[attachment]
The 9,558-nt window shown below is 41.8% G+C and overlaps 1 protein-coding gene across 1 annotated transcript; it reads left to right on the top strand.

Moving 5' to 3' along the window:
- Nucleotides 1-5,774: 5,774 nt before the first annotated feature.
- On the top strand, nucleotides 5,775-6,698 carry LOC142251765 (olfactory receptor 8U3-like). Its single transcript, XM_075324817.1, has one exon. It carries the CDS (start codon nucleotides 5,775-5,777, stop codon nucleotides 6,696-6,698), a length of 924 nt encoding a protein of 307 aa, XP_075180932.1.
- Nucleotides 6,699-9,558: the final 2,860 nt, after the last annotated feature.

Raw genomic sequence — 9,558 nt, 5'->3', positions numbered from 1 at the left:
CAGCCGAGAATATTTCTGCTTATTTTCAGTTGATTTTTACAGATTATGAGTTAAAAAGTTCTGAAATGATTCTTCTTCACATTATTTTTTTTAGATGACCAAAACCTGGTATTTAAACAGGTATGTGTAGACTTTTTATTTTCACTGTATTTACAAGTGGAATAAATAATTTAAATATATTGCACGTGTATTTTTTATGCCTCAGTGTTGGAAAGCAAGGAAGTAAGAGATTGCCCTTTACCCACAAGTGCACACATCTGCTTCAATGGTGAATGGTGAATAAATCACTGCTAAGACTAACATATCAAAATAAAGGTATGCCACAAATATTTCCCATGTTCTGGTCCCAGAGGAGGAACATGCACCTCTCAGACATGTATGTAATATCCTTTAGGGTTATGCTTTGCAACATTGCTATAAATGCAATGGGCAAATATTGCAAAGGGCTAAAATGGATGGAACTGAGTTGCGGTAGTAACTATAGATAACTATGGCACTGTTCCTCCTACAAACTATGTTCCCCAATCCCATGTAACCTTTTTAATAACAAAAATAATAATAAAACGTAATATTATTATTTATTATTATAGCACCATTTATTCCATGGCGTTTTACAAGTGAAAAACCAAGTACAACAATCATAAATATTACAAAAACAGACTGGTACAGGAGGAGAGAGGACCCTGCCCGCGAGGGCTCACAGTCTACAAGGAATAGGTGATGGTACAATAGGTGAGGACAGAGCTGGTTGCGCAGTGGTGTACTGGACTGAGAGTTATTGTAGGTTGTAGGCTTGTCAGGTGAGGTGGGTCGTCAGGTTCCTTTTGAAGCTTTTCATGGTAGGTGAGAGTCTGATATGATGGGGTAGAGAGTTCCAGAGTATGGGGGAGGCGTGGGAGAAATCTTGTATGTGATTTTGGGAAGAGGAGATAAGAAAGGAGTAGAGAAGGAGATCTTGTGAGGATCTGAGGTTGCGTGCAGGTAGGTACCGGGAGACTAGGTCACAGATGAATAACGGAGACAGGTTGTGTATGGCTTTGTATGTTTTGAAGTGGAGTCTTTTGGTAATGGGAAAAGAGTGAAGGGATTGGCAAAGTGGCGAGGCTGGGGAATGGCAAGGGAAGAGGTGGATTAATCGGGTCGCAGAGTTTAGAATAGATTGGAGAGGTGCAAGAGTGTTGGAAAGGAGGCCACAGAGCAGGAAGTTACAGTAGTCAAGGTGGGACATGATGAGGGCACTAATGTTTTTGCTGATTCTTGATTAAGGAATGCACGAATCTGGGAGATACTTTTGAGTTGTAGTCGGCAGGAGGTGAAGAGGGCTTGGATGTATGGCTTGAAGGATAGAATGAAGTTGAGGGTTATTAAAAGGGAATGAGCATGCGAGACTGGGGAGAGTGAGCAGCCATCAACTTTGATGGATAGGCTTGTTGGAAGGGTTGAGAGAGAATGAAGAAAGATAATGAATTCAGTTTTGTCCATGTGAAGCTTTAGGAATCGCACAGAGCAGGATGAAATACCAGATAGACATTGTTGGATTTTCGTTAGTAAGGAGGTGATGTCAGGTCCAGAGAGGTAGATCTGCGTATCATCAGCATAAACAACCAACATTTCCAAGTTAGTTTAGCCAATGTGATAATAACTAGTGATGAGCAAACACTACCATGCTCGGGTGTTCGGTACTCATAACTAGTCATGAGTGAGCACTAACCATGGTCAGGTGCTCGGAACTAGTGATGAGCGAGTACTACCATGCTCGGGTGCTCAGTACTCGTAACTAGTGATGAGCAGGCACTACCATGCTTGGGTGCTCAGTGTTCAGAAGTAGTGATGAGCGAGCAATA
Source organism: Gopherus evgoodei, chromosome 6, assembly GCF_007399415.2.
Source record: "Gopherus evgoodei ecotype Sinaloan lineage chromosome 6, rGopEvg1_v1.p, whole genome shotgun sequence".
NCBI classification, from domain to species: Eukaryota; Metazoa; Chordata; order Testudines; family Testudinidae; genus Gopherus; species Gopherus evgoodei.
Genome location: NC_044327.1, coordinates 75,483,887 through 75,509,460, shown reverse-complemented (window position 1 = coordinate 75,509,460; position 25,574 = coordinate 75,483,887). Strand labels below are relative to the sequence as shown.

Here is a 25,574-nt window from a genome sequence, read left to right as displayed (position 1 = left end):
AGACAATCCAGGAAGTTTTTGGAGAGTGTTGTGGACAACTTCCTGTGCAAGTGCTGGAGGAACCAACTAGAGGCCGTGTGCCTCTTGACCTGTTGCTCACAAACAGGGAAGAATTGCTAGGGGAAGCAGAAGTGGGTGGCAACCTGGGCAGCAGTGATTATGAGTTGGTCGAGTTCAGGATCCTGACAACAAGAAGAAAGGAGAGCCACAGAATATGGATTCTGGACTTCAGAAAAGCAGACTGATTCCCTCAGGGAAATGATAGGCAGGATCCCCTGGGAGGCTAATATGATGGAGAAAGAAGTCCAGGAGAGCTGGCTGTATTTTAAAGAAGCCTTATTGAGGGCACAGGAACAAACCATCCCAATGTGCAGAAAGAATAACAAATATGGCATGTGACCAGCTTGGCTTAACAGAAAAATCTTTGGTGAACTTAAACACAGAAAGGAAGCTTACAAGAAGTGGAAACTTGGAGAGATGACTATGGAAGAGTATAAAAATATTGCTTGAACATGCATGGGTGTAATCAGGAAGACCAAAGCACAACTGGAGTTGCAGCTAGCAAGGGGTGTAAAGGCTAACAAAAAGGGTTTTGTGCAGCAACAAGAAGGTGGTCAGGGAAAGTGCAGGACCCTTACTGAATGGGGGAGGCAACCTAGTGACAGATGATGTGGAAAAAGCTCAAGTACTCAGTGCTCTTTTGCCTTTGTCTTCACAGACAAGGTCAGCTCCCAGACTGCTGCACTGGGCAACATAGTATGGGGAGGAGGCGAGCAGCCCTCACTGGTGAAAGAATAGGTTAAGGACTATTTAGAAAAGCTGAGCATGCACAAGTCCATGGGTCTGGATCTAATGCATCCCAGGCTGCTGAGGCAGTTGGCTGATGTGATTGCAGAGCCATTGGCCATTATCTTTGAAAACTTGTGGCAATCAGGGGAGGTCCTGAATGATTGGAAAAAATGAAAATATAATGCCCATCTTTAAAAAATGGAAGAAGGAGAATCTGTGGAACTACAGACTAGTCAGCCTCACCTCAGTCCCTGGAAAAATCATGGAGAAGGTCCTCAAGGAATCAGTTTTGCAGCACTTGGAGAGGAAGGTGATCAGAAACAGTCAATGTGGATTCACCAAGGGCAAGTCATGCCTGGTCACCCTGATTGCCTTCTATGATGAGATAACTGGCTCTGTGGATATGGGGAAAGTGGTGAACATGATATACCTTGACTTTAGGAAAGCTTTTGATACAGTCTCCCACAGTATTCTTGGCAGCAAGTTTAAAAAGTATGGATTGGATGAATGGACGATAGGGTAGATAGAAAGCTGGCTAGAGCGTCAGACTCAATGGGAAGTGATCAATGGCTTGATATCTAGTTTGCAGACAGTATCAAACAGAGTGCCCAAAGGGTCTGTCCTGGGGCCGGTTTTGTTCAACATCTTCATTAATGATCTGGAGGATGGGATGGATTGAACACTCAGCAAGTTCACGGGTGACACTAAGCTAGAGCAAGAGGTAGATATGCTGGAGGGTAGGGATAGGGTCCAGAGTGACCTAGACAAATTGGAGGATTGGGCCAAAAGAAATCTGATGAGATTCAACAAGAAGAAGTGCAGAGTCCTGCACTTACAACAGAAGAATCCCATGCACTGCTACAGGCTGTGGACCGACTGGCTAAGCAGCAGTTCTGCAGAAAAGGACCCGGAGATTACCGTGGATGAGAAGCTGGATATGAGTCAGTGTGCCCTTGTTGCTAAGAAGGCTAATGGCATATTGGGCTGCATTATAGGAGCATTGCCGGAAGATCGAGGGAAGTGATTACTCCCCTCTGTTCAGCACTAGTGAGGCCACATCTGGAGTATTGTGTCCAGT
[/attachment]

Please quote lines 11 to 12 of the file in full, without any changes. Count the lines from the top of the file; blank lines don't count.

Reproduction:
Genome location: NC_044327.1, coordinates 75,483,887 through 75,509,460, shown reverse-complemented (window position 1 = coordinate 75,509,460; position 25,574 = coordinate 75,483,887). Strand labels below are relative to the sequence as shown.

Here is a 25,574-nt window from a genome sequence, read left to right as displayed (position 1 = left end):